This term refers to a method to carry out translation and interpretation using Chinese thought for the Buddhist doctrines. During the Wei, Jin, and the Southern and Northern Dynasties period, when a large quantity of Buddhist scriptures was translated and introduced, Buddhist thought was completely unfamiliar for the Chinese world. The Chinese people, who were keen on the law of Buddha, tried to fathom the meaning of the Buddhist scriptures. They borrowed the vocabulary of the scriptures of Laozi, Zhuangzi, etc. The concepts and even ideas of these scriptures were appended. They developed their argumentation and that was called “matching meanings.” “Matching” takes the meaning of measuring. So this period was also called the Buddhist period of matching meanings. “Matching meanings” is a kind of method of interpretation. It is an interpretation of Buddhism from the standpoint of Chinese thought, constructing a system of thought of Buddhism in the world of the Chinese. Therefore, it has produced a fundamental influence in the sinification of Buddhism.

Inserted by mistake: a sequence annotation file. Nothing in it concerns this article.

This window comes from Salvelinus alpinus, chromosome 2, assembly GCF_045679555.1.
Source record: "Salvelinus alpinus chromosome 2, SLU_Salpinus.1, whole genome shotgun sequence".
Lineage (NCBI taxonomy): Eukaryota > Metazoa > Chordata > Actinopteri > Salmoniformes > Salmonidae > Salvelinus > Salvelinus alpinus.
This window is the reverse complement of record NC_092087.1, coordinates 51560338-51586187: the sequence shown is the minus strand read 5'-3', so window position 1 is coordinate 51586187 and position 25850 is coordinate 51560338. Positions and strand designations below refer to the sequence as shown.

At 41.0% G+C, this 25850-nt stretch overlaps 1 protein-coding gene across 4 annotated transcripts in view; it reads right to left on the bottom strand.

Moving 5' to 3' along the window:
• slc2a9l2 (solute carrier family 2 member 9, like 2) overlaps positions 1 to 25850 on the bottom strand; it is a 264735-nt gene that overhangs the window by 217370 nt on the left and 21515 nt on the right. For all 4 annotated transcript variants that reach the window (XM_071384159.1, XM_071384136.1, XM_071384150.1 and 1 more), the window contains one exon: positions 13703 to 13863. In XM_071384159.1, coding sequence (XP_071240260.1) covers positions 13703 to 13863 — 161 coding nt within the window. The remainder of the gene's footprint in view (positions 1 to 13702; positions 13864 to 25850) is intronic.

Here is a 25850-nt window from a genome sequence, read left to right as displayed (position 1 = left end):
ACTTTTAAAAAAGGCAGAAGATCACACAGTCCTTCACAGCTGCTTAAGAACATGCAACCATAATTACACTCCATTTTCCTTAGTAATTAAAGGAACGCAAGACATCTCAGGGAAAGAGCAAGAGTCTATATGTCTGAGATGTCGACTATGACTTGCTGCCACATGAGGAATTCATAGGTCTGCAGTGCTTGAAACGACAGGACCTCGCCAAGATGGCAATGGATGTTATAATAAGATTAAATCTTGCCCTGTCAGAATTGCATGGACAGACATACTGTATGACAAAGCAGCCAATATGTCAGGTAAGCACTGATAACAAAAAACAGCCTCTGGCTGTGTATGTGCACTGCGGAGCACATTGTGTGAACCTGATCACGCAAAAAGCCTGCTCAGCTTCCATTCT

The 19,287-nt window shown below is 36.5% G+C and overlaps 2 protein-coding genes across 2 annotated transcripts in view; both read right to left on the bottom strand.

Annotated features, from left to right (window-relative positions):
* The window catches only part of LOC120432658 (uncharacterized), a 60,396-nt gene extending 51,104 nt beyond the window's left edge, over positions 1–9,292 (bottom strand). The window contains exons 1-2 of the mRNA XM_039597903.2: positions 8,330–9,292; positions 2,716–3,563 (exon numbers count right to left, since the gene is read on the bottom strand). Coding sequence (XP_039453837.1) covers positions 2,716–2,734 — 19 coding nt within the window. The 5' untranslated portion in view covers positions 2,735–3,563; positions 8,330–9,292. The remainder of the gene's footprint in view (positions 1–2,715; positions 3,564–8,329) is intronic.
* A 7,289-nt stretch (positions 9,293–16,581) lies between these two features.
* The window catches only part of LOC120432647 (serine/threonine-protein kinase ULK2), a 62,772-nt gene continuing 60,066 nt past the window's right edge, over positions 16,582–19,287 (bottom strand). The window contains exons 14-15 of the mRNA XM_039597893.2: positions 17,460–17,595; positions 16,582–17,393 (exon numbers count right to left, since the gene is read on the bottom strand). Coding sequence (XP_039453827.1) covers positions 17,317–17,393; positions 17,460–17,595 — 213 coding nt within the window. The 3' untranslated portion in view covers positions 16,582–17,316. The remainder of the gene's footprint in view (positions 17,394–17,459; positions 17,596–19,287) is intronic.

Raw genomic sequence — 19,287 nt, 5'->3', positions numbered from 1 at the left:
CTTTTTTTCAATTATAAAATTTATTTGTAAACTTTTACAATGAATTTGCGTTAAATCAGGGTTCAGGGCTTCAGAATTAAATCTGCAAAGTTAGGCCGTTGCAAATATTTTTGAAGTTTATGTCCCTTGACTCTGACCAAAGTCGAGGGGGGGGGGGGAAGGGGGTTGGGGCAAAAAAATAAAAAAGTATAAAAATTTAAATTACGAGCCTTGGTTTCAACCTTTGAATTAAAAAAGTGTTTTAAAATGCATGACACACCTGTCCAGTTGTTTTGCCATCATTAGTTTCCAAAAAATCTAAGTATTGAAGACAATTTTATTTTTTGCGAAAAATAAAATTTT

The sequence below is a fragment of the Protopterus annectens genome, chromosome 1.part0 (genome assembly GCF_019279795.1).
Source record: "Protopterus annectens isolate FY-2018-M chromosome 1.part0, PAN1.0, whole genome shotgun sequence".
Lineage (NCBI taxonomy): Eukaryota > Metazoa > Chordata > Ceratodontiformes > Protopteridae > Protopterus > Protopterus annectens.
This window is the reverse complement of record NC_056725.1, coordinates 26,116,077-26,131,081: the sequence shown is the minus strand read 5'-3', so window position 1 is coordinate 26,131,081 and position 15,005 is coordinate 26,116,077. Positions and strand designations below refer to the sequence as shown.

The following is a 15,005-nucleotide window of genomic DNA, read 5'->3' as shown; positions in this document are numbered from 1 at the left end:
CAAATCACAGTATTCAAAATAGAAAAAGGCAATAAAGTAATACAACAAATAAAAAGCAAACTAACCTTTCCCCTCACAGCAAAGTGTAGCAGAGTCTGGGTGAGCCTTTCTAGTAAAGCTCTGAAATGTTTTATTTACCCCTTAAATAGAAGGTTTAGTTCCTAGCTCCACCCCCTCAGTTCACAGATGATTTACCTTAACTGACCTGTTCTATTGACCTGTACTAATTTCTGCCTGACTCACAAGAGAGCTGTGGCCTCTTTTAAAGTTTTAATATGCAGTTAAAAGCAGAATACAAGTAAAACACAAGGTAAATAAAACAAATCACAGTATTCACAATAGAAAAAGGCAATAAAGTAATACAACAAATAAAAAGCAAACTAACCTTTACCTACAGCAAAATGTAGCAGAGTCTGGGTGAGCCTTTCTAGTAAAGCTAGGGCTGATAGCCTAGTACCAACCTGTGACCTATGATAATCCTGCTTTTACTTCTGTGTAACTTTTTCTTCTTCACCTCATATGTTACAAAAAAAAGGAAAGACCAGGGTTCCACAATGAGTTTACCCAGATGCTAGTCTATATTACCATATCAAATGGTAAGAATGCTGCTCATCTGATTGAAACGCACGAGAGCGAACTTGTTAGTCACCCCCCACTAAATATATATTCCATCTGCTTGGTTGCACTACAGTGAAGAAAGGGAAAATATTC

Then, Zhu Faya, Kang Falang and others matched the doctrines in foreign texts with the original concepts in Chinese classics, and gave instances to bring about the meaning for people to understand them. It was called “matching meanings.” Later, monks like Pifu and Xiangtan also used the method of “matching meanings” to instruct their disciples. (Biographies of Eminent Monks)